Gender-Biased Attitudes and Attributions Among Young Italian Children: Relation to Peer Dyadic Interaction

Corinna Gasparini, Stefania Sette, Emma Baumgartner, Carol Martin, Richard Fabes

Research output: Contribution to journalArticle

5 Scopus citations

Abstract

In the present study, we examined gender-based social cognitions (i.e., global liking and trait attributions) related to observed dyadic peer interactions with same- and other-gender peers in a sample of young children from a large city in central Italy (N = 151; M age = 56.54 months). A multi-method procedure was used including observations of naturally occurring peer interactions and child reports of gender cognitions. Results showed that children interacted more in same-gender dyads than in other-gender dyads (i.e., gender segregation) and viewed same-gender peers more positively than other-gender peers (i.e., gender bias). However, this ingroup bias was found to be stronger for girls than for boys. In addition, findings revealed that for girls only, global liking and positive attributions were related to observed peer dyadic interactions. Specifically, girls who reported higher liking towards same-gender peers were observed to interact more in same-gender dyads. Moreover, the more girls reported liking same-gender peers and the more they viewed them as having positive characteristics, the less girls interacted in other-gender dyads. This result was consistent with our hypothesis about the relationship between gender cognitions and children’s peer interactions. Overall, these findings extend knowledge about the development of gender biases as early as preschool age and the role of gender cognitions on social interactions among young children.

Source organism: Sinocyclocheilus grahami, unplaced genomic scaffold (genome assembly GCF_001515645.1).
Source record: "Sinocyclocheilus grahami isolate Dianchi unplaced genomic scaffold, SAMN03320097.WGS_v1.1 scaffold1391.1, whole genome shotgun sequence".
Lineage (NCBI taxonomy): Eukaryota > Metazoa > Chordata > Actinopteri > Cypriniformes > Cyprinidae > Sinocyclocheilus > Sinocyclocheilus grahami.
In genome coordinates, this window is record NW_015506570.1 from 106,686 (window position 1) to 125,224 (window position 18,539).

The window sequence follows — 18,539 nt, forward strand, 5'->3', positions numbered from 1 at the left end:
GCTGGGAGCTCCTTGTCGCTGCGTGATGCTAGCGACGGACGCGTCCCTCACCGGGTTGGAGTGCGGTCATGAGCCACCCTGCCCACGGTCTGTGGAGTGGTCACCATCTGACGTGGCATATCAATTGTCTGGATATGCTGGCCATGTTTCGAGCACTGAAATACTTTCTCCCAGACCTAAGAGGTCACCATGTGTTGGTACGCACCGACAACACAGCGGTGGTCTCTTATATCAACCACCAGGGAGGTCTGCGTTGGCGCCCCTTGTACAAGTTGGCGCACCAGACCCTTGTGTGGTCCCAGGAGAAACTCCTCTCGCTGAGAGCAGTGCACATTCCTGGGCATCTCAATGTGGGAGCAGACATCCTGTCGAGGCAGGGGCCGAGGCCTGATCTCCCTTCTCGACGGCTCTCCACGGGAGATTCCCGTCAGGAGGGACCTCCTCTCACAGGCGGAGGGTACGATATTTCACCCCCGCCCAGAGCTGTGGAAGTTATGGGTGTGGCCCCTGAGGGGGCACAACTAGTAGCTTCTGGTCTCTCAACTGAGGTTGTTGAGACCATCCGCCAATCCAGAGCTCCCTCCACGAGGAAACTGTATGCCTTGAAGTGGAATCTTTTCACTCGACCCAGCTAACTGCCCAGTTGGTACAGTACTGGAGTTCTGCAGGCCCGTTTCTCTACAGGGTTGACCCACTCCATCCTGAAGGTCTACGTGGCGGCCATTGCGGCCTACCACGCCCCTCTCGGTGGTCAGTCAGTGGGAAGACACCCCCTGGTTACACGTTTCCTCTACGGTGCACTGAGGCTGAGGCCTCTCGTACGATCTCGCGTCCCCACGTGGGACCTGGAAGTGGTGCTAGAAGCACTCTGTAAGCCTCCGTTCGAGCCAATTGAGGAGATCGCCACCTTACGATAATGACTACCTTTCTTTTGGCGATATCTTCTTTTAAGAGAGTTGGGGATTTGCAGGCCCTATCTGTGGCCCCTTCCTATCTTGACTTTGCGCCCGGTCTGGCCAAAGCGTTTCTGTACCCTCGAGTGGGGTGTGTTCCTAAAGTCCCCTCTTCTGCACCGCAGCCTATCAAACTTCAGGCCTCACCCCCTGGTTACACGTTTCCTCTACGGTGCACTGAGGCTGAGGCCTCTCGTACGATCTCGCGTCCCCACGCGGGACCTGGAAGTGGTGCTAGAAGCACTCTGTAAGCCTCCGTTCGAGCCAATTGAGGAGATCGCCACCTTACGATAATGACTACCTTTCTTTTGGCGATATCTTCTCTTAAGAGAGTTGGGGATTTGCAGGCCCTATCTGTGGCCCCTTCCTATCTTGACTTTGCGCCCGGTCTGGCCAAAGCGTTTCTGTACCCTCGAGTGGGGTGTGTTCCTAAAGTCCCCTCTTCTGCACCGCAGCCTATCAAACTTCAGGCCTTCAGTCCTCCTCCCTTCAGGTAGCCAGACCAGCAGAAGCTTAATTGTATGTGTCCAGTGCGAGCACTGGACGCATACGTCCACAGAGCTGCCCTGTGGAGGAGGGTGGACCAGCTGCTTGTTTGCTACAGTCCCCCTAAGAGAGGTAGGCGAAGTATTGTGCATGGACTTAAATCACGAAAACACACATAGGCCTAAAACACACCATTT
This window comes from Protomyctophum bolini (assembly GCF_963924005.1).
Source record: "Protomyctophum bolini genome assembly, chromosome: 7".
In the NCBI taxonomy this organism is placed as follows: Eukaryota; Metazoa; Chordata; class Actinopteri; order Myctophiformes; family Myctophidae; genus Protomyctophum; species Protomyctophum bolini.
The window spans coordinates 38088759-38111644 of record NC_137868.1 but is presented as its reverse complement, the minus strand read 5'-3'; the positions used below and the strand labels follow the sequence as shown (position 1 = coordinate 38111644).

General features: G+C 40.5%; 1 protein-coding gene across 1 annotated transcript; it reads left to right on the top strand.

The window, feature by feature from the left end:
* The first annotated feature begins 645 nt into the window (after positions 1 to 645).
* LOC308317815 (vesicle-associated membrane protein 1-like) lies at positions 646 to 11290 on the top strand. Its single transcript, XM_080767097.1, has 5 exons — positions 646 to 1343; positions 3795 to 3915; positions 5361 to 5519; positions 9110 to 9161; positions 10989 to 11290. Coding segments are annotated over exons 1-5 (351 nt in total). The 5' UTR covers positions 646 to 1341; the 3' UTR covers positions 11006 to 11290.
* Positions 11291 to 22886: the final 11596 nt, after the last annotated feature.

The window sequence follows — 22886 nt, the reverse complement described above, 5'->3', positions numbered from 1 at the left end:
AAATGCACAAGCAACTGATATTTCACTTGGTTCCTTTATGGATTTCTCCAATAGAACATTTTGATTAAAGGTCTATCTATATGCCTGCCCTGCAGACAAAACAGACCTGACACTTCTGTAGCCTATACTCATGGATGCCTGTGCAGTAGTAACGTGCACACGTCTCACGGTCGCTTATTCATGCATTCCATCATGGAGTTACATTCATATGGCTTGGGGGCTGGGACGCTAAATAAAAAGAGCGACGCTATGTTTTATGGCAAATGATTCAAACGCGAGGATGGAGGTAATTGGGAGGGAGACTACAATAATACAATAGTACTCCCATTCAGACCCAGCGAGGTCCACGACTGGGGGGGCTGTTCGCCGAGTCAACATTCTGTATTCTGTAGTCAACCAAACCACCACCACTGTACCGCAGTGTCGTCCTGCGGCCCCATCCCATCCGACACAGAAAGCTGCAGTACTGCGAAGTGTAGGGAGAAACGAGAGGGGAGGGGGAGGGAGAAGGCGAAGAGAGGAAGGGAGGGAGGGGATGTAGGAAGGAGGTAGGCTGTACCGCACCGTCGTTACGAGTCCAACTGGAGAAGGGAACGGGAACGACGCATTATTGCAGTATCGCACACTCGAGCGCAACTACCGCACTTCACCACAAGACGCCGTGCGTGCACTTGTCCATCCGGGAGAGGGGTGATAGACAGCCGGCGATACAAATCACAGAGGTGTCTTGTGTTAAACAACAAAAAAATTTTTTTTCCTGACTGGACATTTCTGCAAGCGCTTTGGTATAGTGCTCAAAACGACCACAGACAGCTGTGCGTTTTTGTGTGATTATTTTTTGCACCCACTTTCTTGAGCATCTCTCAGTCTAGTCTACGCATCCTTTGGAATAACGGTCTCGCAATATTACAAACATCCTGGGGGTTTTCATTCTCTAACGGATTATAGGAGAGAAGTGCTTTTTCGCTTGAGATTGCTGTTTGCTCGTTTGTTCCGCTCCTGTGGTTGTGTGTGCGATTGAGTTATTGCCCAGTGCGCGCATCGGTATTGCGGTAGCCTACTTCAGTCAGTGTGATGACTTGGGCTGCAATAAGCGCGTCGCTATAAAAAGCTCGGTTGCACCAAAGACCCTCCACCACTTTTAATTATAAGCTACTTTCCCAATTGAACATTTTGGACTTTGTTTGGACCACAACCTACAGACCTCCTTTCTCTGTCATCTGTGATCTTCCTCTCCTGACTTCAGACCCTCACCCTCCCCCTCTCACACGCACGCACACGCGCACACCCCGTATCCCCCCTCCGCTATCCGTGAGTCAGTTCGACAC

Original languageEnglish (US)
Pages (from-to)427-441
Number of pages15
JournalSex Roles
Volume73
Issue number9-10
DOIs
Publication statusPublished - Aug 14 2015

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Keywords

  • Gender
  • Gender bias
  • Gender segregation
  • Peer interactions
  • Social cognitions
  • Young children

ASJC Scopus subject areas

  • Developmental and Educational Psychology
  • Social Psychology
  • Gender Studies

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